NEW YORK — Generra has found its new creative voice — Pina Ferlisi.

The contemporary brand has tapped Ferlisi as its next creative director. She replaces Tony Melillo, who left the company earlier this month. Ferlisi, 39, will officially start on Monday. The first collection under her helm will be spring 2007.

Ferlisi will oversee the entire design effort for Generra, the Eighties brand that was relaunched at the contemporary level two years ago.

“Tony had been speaking to Dan [Shamdasani, chief executive officer of Public Clothing Co., Generra’s holding company] for a while about making a move, so Dan and I, knowing that there was that possibility, have been looking around,” said Stacey DiPersia, Generra’s president. “Pina’s sensibility is very much in sync with the Generra concept.”

Ferlisi was most recently senior vice president of Gap’s adult product development and design. She left that company in October after the brand had several disappointing seasons of financial results. Before Gap, she was a designer at Theory, and prior to that, creative director at Marc by Marc Jacobs, where she was the designer behind the 2000 launch.

DiPersia said Ferlisi’s experience at Marc Jacobs at the designer level and at Gap at the mainstream end gave her an edge. “She is very well rounded in terms of her experience, and she understands the customer. I feel she will be able to create product that will broaden the brand’s appeal and range. We have all the resources to be able to make that happen. I anticipate the transition will be very smooth.”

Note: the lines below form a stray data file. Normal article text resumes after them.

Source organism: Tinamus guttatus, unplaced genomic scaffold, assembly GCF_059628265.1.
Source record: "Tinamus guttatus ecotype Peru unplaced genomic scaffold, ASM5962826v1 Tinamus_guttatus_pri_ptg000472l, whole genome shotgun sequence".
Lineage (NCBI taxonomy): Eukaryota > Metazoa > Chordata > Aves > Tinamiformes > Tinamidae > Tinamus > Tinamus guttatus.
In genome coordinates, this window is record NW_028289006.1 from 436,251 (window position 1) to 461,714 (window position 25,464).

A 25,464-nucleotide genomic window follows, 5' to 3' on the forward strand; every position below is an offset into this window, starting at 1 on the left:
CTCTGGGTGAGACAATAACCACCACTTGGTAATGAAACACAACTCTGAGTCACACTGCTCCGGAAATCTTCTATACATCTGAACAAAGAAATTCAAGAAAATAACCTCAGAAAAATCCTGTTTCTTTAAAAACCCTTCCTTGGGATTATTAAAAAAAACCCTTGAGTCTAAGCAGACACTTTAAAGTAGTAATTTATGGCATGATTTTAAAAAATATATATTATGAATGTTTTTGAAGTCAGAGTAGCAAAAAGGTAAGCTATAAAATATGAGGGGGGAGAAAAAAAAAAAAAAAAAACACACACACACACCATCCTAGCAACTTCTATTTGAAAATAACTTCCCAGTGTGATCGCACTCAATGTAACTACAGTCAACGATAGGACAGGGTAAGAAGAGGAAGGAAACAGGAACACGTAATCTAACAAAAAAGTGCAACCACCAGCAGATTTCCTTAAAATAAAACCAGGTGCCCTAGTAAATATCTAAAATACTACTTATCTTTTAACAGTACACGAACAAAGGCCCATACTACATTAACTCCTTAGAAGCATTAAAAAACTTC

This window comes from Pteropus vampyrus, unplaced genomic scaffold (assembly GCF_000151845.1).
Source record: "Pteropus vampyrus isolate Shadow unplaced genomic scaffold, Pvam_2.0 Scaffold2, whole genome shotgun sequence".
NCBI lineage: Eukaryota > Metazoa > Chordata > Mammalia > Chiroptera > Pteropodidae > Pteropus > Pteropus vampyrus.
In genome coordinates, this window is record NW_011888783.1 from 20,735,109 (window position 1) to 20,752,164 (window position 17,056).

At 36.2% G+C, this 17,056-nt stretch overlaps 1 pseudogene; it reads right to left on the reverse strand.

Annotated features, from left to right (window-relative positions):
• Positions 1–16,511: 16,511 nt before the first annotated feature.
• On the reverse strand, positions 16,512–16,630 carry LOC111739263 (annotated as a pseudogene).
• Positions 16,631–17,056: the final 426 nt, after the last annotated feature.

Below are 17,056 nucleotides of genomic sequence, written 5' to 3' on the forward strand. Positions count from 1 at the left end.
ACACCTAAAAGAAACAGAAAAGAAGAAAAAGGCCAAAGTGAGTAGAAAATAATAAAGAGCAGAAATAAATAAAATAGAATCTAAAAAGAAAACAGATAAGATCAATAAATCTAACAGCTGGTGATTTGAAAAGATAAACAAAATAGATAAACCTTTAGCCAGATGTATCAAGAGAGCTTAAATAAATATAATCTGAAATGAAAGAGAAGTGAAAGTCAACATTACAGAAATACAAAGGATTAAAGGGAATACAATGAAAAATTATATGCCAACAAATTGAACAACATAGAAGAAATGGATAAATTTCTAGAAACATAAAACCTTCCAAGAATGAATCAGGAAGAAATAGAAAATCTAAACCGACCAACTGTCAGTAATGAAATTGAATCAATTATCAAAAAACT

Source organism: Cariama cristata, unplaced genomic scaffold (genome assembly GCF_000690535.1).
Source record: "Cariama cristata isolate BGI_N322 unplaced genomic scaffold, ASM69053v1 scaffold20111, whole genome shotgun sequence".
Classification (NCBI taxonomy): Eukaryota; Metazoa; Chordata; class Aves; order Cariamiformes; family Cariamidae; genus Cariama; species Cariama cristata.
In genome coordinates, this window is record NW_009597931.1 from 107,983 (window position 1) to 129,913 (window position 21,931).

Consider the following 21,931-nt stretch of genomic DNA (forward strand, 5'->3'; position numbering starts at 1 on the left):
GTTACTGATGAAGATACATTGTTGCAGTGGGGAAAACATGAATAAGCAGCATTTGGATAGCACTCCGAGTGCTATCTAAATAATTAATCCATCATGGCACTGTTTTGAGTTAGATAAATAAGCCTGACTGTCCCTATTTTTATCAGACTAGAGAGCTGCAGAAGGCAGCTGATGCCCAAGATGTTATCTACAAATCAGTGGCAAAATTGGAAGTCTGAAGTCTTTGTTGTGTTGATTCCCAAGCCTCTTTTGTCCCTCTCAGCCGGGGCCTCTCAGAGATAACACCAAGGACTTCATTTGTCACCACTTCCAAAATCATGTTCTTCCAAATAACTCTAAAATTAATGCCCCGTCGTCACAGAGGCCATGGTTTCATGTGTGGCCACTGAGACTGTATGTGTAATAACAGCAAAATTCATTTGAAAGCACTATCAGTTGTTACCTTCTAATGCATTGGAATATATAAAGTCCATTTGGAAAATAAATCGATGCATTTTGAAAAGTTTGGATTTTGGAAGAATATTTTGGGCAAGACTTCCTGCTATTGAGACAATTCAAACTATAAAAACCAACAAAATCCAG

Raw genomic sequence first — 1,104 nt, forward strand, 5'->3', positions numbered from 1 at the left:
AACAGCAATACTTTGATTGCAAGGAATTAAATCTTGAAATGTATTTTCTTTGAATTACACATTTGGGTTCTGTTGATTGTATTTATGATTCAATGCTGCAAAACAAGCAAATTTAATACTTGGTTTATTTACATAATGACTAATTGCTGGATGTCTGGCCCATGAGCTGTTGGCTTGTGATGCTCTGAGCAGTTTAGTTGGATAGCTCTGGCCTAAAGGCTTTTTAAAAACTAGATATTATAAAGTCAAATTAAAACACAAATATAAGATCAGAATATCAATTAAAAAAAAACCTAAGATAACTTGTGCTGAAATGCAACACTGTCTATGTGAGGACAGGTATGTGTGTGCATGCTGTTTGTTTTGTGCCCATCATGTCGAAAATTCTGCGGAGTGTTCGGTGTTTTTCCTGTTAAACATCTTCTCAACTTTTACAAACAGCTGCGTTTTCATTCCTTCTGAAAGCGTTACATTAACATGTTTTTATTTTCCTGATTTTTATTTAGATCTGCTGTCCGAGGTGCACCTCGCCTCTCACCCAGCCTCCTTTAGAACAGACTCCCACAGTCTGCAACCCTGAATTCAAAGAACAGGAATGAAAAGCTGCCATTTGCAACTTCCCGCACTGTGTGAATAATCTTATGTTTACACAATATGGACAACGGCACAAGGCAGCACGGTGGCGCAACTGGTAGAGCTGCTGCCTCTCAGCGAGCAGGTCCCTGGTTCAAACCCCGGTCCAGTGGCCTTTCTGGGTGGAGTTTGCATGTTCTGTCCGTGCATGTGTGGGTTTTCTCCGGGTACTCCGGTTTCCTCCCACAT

Generra is sold at upscale specialty stores such as Barneys New York, Scoop, Intermix, Ron Herman, Colette in Paris and Matches in London. It also is available at Bloomingdale’s on Lexington Avenue. DiPersia said there are no plans to alter the distribution strategy, but noted, “We are going into a direction of having a broader range of fabrics and price points.”

Ferlisi, who will report to DiPersia, had been mulling her next step since departing Gap. “I started thinking about what I wanted to do next, and that’s how this became very interesting to me,” Ferlisi said. “I relate to Generra in terms of its brand positioning. The Generra customer has a grasp of her own personal style, and it’s about understated chic to me, which I relate to.”

This story first appeared in the March 17, 2006 issue of WWD. Subscribe Today.

She added there is a need for a design point of view in the contemporary area that addresses the customer “in terms of a whole lifestyle in a very real way where girls can dress every day.” She added she would like to bring her personal sensibility to the collection.

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